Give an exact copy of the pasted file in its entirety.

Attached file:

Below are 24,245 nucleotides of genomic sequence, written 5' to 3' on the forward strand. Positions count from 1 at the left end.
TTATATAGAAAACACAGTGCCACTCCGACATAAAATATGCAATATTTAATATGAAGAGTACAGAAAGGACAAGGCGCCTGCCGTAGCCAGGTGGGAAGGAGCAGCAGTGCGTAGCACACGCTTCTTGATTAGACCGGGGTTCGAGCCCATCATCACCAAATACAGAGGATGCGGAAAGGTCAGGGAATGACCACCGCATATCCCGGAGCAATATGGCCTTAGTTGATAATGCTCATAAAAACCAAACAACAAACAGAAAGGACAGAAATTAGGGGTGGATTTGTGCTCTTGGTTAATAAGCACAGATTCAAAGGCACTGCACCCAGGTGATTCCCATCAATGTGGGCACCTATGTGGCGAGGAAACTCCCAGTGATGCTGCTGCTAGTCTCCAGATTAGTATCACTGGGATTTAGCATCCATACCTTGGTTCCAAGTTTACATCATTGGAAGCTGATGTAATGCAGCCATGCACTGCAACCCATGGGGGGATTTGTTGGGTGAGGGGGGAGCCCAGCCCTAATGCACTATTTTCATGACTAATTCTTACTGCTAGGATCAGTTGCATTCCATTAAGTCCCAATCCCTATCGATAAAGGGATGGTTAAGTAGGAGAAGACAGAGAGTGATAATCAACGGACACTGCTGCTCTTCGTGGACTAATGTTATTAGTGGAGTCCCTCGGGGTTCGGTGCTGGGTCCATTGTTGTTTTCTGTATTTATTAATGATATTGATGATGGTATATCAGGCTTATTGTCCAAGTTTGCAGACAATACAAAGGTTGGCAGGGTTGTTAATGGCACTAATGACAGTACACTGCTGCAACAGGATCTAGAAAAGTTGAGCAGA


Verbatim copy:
Below are 24,245 nucleotides of genomic sequence, written 5' to 3' on the forward strand. Positions count from 1 at the left end.
TTATATAGAAAACACAGTGCCACTCCGACATAAAATATGCAATATTTAATATGAAGAGTACAGAAAGGACAAGGCGCCTGCCGTAGCCAGGTGGGAAGGAGCAGCAGTGCGTAGCACACGCTTCTTGATTAGACCGGGGTTCGAGCCCATCATCACCAAATACAGAGGATGCGGAAAGGTCAGGGAATGACCACCGCATATCCCGGAGCAATATGGCCTTAGTTGATAATGCTCATAAAAACCAAACAACAAACAGAAAGGACAGAAATTAGGGGTGGATTTGTGCTCTTGGTTAATAAGCACAGATTCAAAGGCACTGCACCCAGGTGATTCCCATCAATGTGGGCACCTATGTGGCGAGGAAACTCCCAGTGATGCTGCTGCTAGTCTCCAGATTAGTATCACTGGGATTTAGCATCCATACCTTGGTTCCAAGTTTACATCATTGGAAGCTGATGTAATGCAGCCATGCACTGCAACCCATGGGGGGATTTGTTGGGTGAGGGGGGAGCCCAGCCCTAATGCACTATTTTCATGACTAATTCTTACTGCTAGGATCAGTTGCATTCCATTAAGTCCCAATCCCTATCGATAAAGGGATGGTTAAGTAGGAGAAGACAGAGAGTGATAATCAACGGACACTGCTGCTCTTCGTGGACTAATGTTATTAGTGGAGTCCCTCGGGGTTCGGTGCTGGGTCCATTGTTGTTTTCTGTATTTATTAATGATATTGATGATGGTATATCAGGCTTATTGTCCAAGTTTGCAGACAATACAAAGGTTGGCAGGGTTGTTAATGGCACTAATGACAGTACACTGCTGCAACAGGATCTAGAAAAGTTGAGCAGA